THOSE who watched St Helens RFC from the mid-1960s to the early 1970s will have fond memories of a veteran hooker signed from Wigan before the Challenge Cup deadline in 1966, who, several months later went on to Wembley glory with Saints after they beat his former team 21-2!

Bill Sayer, universally known as ‘Sos’ was a seasoned international when he arrived at Knowsley Road who had won every honour with the Cherry and Whites.

He made an impressive debut in the red vee during a hard-fought victory against Halifax at Thrum Hall on 29th January 1966, [Heritage Number #832] when the Saints won 5-2 courtesy of a Tom van Vollenhoven try and Len Killeen conversion. Two other key signings also played that day who added to the squad’s push for honours: scrum-half Tommy Bishop [Barrow] and front-rower Albert Halsall [Salford].

Bill helped the Saints to four trophies in his first season: Challenge Cup. League Leaders Bowl, Lancashire League and League Championship.

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At Wembley, Wigan were forced to play Tom Woosey in the number 9 jersey when regular hooker Colin Clarke was suspended after the semi-final and Bill’s expertise was crucial to Saints’ success on the day. By comparison, Saints had an embarrassment of riches, with the experienced Bob Dagnall in reserve, if need be.

Sayer was a real tough nut and an expert dummy half, with a penchant, like one of his predecessors, Welshman Reg Blakemore in the early 1950s, for backing up and scoring valuable tries, typified by his three pointer in the 1970 Championship final against Leeds at Odsal Stadium, Bradford. Yet he was a hooker first and foremost and a very good one too.

“The Wigan lads who played against us in the 1961 Challenge Cup final always said how well he did in the scrums that day even when their forwards came out second best in the loose,” remembers former Saints’ centre Brian McGinn, a Wembley winner on that famous afternoon in London.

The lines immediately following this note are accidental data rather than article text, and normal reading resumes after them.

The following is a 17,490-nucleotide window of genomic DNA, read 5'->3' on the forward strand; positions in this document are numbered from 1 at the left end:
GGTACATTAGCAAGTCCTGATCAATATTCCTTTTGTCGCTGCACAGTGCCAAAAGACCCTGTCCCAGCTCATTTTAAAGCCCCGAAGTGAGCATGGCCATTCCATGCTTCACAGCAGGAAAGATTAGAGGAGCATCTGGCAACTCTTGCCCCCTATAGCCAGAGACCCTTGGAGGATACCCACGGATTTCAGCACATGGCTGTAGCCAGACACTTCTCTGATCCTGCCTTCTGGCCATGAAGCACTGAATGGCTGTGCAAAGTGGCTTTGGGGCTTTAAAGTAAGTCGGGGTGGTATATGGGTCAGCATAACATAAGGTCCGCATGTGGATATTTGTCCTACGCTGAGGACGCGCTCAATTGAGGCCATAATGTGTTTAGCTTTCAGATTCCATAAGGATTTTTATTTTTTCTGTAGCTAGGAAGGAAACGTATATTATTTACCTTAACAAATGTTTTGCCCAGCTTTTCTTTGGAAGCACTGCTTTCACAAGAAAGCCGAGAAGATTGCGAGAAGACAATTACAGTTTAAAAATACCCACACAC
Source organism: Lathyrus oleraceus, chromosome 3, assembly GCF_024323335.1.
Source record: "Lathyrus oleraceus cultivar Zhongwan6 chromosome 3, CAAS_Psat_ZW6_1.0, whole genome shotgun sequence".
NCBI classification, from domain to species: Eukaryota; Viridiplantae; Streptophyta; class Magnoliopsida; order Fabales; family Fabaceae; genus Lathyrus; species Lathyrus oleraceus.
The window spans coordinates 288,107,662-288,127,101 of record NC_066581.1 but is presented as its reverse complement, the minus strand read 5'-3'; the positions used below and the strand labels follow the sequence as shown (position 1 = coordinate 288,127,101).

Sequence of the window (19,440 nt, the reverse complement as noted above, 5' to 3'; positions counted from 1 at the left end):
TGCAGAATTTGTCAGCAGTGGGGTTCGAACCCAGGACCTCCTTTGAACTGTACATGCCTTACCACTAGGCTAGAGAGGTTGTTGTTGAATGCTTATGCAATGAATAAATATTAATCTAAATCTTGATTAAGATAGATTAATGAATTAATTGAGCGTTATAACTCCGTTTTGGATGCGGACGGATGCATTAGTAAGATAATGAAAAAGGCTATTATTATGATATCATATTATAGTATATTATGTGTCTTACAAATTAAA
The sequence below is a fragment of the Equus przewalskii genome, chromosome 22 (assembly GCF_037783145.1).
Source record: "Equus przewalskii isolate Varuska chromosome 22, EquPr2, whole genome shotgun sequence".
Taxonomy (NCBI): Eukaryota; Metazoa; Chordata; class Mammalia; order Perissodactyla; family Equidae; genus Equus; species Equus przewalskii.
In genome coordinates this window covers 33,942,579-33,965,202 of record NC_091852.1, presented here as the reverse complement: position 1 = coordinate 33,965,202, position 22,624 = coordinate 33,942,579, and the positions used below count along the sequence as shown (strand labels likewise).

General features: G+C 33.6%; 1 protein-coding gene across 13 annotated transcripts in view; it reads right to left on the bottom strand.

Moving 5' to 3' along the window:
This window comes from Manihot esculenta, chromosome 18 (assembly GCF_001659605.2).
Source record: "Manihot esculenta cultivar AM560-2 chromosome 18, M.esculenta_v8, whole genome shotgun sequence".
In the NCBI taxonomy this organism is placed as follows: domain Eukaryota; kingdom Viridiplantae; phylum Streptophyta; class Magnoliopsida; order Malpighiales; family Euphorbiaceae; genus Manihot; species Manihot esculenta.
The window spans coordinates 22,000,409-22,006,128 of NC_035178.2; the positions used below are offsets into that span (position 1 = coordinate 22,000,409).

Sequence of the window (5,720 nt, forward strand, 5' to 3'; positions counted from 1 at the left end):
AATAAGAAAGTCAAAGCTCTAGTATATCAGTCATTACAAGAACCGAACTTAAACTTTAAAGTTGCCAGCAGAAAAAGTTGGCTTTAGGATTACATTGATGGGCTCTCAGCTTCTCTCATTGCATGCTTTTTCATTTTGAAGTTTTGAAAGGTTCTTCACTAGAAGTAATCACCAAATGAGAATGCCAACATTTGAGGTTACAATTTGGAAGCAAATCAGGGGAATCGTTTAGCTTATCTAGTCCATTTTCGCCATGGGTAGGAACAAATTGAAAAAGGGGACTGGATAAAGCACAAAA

Bill’s glorious swansong at Knowsley Road also encompassed another Championship final, plus replay, against Wakefield Trinity in 1967 and two Lancashire Cup final successes, against Warrington [1967] and Oldham in 1968, the only winner’s medal missing from his collection.

It was the icing on the cake for Bill and he played his last game for the Saints on 19th December 1970 against Bramley at Knowsley Road and scored a try for good measure. It was time to let Tony Karalius take the reins in the number 9 jersey, but Wiganer Bill had truly won the hearts of Saints supporters after 147 appearances and 26 tries in the red vee.

Sadly, he passed away at the age of 55 and was missed by so many in the rugby league community, especially on both sides of Billinge Lump.

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Fast forward to 2021 and Bill’s eldest son, Michael, was proud to be presented with his father’s Heritage Number Certificate on behalf of his family by Saints Heritage Society member Ian Coutts. It was an appropriate task for Ian, who had worked at the Gas Board with Bill.

“He was a real broad Wiganer and a rum ‘un for sure,” he recalls.

“After leaving the Gas Board, he went into the scrap business and you would still see him at Pocket Nook on his rounds.”

Michael, who lives in Coppull, is understandably proud of his father’s achievements with both clubs: “He was definitely a larger than life character and for a spell I used to help him on the scrap. Wherever we went there was always a good craic, especially if a big game was coming up. One place we used to go was the Rockware factory in St Helens on our rounds, but wherever we went the talk was rugby league.

"He went on a few trips to Australia too and was a member of the Lions Association. It’s so nice that he should be so fondly remembered by the St Helens club and supporters after all these years.”